The ever-classy parents and students, who apparently thought that Mean Girls was a how-to video, didn't just take the opportunity to exclude their lesbian classmate:
Two students with learning difficulties were among the seven people at the country club event, McMillen recalls. “They had the time of their lives,” McMillen says. “That’s the one good thing that come out of this, [these kids] didn’t have to worry about people making fun of them [at their prom].”NMC also links to La Figa, which notes that the same trick was used 45 years ago in Birmingham to keep a black student away from the prom.
She spent all Saturday getting ready, fixing her hair, slipping into the pink floral dress her mother finished the week before. Her father, a Baptist preacher, helped pick her date, a respectable young man worthy of escorting his daughter, the first and only black student at Jones Valley High School.I hope some of the Itawamba students grow up to be ashamed of what they participated in, but it's likely too late for their parents.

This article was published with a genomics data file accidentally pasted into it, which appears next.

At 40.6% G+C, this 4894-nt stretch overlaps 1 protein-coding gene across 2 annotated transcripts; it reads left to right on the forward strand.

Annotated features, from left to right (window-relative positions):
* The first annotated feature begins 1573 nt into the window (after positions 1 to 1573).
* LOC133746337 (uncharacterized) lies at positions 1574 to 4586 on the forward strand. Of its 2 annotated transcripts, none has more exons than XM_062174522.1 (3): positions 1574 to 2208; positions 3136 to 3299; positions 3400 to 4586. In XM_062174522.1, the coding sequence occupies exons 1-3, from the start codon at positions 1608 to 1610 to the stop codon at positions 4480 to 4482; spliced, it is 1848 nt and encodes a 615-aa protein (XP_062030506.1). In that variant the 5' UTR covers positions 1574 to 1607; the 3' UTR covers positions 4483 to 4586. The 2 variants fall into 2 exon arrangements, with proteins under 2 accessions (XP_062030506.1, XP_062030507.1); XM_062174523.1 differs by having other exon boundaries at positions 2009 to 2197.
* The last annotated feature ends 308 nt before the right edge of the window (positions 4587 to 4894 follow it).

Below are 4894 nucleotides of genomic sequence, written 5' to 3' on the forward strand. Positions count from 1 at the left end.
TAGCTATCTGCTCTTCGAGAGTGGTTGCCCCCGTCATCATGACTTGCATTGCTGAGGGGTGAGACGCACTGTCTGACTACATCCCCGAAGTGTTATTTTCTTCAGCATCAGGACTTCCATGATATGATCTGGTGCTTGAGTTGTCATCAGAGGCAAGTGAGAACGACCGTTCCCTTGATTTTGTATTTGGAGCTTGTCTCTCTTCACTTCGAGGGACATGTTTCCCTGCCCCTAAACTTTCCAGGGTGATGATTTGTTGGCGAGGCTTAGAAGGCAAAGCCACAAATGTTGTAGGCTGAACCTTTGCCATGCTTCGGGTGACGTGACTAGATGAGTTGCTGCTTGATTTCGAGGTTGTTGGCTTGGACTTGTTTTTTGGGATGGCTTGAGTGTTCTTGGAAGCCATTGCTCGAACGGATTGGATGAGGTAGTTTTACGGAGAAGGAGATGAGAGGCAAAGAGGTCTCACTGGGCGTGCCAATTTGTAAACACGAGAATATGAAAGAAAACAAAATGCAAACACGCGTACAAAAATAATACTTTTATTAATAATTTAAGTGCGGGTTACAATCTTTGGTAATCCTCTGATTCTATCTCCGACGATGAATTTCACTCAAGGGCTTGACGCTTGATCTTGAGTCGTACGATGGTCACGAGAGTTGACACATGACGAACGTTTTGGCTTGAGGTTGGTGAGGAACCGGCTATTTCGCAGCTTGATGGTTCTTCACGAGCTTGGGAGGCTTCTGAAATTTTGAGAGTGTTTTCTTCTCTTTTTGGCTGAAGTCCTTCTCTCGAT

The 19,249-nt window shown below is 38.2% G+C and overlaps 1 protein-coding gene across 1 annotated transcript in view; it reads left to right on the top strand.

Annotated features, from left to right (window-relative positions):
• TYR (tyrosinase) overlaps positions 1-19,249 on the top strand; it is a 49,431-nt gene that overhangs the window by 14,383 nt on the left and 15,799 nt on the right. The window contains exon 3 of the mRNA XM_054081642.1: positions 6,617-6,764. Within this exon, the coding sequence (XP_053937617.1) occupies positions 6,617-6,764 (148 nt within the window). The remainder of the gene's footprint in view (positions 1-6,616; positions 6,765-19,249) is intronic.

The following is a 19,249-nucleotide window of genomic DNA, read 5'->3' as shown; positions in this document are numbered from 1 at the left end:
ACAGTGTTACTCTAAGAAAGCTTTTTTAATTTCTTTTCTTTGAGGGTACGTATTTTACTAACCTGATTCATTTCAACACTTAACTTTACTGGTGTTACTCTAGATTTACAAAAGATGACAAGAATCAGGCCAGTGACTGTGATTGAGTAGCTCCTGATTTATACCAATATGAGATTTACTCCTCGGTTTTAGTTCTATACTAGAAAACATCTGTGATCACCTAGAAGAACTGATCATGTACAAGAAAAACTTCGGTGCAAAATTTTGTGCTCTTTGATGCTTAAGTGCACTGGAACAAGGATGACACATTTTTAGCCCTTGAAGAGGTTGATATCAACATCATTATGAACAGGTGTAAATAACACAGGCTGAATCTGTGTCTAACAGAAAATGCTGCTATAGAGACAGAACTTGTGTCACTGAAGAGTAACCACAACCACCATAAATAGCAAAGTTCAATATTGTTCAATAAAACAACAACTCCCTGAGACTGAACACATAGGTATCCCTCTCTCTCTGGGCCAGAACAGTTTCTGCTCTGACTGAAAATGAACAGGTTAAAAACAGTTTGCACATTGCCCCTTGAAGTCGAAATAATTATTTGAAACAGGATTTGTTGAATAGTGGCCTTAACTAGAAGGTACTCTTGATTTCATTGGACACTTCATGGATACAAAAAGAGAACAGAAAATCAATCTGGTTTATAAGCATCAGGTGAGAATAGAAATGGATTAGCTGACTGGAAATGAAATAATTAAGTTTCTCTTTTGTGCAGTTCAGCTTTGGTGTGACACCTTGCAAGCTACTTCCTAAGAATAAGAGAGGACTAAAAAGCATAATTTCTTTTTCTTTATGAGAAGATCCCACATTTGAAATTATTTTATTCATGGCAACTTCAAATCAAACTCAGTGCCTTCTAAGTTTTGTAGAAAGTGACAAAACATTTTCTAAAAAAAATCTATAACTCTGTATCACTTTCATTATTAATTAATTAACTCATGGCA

She and her date drove that 1965 night with her father and a retinue of supporters and protectors toward the high school gym. They turned the corner.
The gymnasium was dark, empty.
"They had fooled us," Carolyn Tasmiya King-Miller said. "I remember going home that night in tears. I sat on the sofa in my prom dress, lying on my mother's breast and crying all night...."